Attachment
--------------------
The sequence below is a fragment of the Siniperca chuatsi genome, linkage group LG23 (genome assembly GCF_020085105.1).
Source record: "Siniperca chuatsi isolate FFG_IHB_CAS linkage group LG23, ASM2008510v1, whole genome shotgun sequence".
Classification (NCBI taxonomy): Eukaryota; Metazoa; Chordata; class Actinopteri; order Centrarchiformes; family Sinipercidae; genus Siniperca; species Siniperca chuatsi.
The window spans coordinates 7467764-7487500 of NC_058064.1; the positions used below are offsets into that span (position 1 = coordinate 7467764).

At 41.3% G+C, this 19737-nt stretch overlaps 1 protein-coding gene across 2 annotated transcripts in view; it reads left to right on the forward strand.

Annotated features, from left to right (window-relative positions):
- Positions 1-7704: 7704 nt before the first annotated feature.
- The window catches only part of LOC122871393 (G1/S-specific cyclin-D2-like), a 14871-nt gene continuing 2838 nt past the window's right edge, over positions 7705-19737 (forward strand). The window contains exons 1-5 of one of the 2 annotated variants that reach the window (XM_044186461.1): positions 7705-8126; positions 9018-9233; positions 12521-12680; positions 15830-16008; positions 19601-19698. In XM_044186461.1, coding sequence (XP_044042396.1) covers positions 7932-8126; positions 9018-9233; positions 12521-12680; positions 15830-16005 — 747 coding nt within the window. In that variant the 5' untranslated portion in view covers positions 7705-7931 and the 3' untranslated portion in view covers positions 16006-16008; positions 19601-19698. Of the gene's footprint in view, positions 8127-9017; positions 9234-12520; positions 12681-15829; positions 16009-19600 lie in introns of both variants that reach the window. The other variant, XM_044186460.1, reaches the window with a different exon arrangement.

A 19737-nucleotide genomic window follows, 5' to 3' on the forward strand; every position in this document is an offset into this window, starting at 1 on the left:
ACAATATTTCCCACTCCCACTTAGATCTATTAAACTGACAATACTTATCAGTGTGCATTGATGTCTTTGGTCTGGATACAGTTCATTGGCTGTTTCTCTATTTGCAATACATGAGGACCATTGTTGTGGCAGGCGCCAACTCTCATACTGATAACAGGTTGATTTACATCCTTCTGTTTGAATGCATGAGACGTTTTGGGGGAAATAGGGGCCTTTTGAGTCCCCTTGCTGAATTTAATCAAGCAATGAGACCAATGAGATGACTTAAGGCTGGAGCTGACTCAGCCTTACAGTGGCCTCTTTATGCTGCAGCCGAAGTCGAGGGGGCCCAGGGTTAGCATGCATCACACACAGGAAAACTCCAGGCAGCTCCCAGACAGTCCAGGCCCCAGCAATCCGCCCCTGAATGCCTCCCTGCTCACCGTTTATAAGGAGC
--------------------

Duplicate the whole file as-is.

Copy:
The sequence below is a fragment of the Siniperca chuatsi genome, linkage group LG23 (genome assembly GCF_020085105.1).
Source record: "Siniperca chuatsi isolate FFG_IHB_CAS linkage group LG23, ASM2008510v1, whole genome shotgun sequence".
Classification (NCBI taxonomy): Eukaryota; Metazoa; Chordata; class Actinopteri; order Centrarchiformes; family Sinipercidae; genus Siniperca; species Siniperca chuatsi.
The window spans coordinates 7467764-7487500 of NC_058064.1; the positions used below are offsets into that span (position 1 = coordinate 7467764).

At 41.3% G+C, this 19737-nt stretch overlaps 1 protein-coding gene across 2 annotated transcripts in view; it reads left to right on the forward strand.

Annotated features, from left to right (window-relative positions):
- Positions 1-7704: 7704 nt before the first annotated feature.
- The window catches only part of LOC122871393 (G1/S-specific cyclin-D2-like), a 14871-nt gene continuing 2838 nt past the window's right edge, over positions 7705-19737 (forward strand). The window contains exons 1-5 of one of the 2 annotated variants that reach the window (XM_044186461.1): positions 7705-8126; positions 9018-9233; positions 12521-12680; positions 15830-16008; positions 19601-19698. In XM_044186461.1, coding sequence (XP_044042396.1) covers positions 7932-8126; positions 9018-9233; positions 12521-12680; positions 15830-16005 — 747 coding nt within the window. In that variant the 5' untranslated portion in view covers positions 7705-7931 and the 3' untranslated portion in view covers positions 16006-16008; positions 19601-19698. Of the gene's footprint in view, positions 8127-9017; positions 9234-12520; positions 12681-15829; positions 16009-19600 lie in introns of both variants that reach the window. The other variant, XM_044186460.1, reaches the window with a different exon arrangement.

A 19737-nucleotide genomic window follows, 5' to 3' on the forward strand; every position in this document is an offset into this window, starting at 1 on the left:
ACAATATTTCCCACTCCCACTTAGATCTATTAAACTGACAATACTTATCAGTGTGCATTGATGTCTTTGGTCTGGATACAGTTCATTGGCTGTTTCTCTATTTGCAATACATGAGGACCATTGTTGTGGCAGGCGCCAACTCTCATACTGATAACAGGTTGATTTACATCCTTCTGTTTGAATGCATGAGACGTTTTGGGGGAAATAGGGGCCTTTTGAGTCCCCTTGCTGAATTTAATCAAGCAATGAGACCAATGAGATGACTTAAGGCTGGAGCTGACTCAGCCTTACAGTGGCCTCTTTATGCTGCAGCCGAAGTCGAGGGGGCCCAGGGTTAGCATGCATCACACACAGGAAAACTCCAGGCAGCTCCCAGACAGTCCAGGCCCCAGCAATCCGCCCCTGAATGCCTCCCTGCTCACCGTTTATAAGGAGC